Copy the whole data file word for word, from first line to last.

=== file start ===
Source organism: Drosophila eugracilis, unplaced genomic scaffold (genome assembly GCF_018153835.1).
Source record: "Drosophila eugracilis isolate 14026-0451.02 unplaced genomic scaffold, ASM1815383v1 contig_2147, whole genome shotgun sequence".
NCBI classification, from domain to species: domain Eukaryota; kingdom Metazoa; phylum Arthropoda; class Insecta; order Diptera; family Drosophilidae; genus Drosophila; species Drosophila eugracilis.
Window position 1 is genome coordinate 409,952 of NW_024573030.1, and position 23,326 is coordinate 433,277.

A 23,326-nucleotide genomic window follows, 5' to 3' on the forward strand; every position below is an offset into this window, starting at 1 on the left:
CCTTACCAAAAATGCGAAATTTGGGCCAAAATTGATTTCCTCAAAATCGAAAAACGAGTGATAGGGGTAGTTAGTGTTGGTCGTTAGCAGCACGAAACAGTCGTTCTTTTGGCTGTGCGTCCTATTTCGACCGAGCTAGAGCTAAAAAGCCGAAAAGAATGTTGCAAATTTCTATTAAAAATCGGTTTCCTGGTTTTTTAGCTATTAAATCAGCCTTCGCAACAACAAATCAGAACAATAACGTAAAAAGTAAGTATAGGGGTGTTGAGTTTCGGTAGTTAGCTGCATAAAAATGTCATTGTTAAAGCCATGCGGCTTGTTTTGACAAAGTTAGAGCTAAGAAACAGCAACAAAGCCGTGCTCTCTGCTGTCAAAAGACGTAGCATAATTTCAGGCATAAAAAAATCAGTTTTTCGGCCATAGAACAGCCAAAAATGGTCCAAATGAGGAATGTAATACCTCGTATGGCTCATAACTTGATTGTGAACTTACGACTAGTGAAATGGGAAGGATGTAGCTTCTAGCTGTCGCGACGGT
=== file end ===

Source organism: Drosophila eugracilis, unplaced genomic scaffold (genome assembly GCF_018153835.1).
Source record: "Drosophila eugracilis isolate 14026-0451.02 unplaced genomic scaffold, ASM1815383v1 contig_2147, whole genome shotgun sequence".
NCBI classification, from domain to species: domain Eukaryota; kingdom Metazoa; phylum Arthropoda; class Insecta; order Diptera; family Drosophilidae; genus Drosophila; species Drosophila eugracilis.
Window position 1 is genome coordinate 409,952 of NW_024573030.1, and position 23,326 is coordinate 433,277.

A 23,326-nucleotide genomic window follows, 5' to 3' on the forward strand; every position below is an offset into this window, starting at 1 on the left:
CCTTACCAAAAATGCGAAATTTGGGCCAAAATTGATTTCCTCAAAATCGAAAAACGAGTGATAGGGGTAGTTAGTGTTGGTCGTTAGCAGCACGAAACAGTCGTTCTTTTGGCTGTGCGTCCTATTTCGACCGAGCTAGAGCTAAAAAGCCGAAAAGAATGTTGCAAATTTCTATTAAAAATCGGTTTCCTGGTTTTTTAGCTATTAAATCAGCCTTCGCAACAACAAATCAGAACAATAACGTAAAAAGTAAGTATAGGGGTGTTGAGTTTCGGTAGTTAGCTGCATAAAAATGTCATTGTTAAAGCCATGCGGCTTGTTTTGACAAAGTTAGAGCTAAGAAACAGCAACAAAGCCGTGCTCTCTGCTGTCAAAAGACGTAGCATAATTTCAGGCATAAAAAAATCAGTTTTTCGGCCATAGAACAGCCAAAAATGGTCCAAATGAGGAATGTAATACCTCGTATGGCTCATAACTTGATTGTGAACTTACGACTAGTGAAATGGGAAGGATGTAGCTTCTAGCTGTCGCGACGGT